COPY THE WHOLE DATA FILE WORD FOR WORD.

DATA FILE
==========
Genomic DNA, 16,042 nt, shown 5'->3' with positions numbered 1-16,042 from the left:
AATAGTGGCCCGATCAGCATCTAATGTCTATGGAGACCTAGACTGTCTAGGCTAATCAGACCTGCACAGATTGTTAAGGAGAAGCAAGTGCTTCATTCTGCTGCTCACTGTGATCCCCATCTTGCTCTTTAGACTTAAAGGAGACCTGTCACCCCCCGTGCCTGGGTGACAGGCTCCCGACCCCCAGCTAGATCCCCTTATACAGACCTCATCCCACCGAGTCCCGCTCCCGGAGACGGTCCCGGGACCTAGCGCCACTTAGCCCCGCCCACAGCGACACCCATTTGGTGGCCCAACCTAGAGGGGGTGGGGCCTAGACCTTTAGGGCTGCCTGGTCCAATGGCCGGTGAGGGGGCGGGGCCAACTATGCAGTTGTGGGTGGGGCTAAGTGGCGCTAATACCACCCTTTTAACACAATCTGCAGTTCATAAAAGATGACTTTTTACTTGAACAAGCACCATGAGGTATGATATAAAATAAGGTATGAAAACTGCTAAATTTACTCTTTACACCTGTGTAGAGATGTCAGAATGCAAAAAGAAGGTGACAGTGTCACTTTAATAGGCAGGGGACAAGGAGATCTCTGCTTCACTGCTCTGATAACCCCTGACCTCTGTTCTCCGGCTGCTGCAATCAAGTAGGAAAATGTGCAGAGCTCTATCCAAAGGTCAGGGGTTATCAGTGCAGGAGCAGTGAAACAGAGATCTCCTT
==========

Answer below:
Genomic DNA, 16,042 nt, shown 5'->3' with positions numbered 1-16,042 from the left:
AATAGTGGCCCGATCAGCATCTAATGTCTATGGAGACCTAGACTGTCTAGGCTAATCAGACCTGCACAGATTGTTAAGGAGAAGCAAGTGCTTCATTCTGCTGCTCACTGTGATCCCCATCTTGCTCTTTAGACTTAAAGGAGACCTGTCACCCCCCGTGCCTGGGTGACAGGCTCCCGACCCCCAGCTAGATCCCCTTATACAGACCTCATCCCACCGAGTCCCGCTCCCGGAGACGGTCCCGGGACCTAGCGCCACTTAGCCCCGCCCACAGCGACACCCATTTGGTGGCCCAACCTAGAGGGGGTGGGGCCTAGACCTTTAGGGCTGCCTGGTCCAATGGCCGGTGAGGGGGCGGGGCCAACTATGCAGTTGTGGGTGGGGCTAAGTGGCGCTAATACCACCCTTTTAACACAATCTGCAGTTCATAAAAGATGACTTTTTACTTGAACAAGCACCATGAGGTATGATATAAAATAAGGTATGAAAACTGCTAAATTTACTCTTTACACCTGTGTAGAGATGTCAGAATGCAAAAAGAAGGTGACAGTGTCACTTTAATAGGCAGGGGACAAGGAGATCTCTGCTTCACTGCTCTGATAACCCCTGACCTCTGTTCTCCGGCTGCTGCAATCAAGTAGGAAAATGTGCAGAGCTCTATCCAAAGGTCAGGGGTTATCAGTGCAGGAGCAGTGAAACAGAGATCTCCTT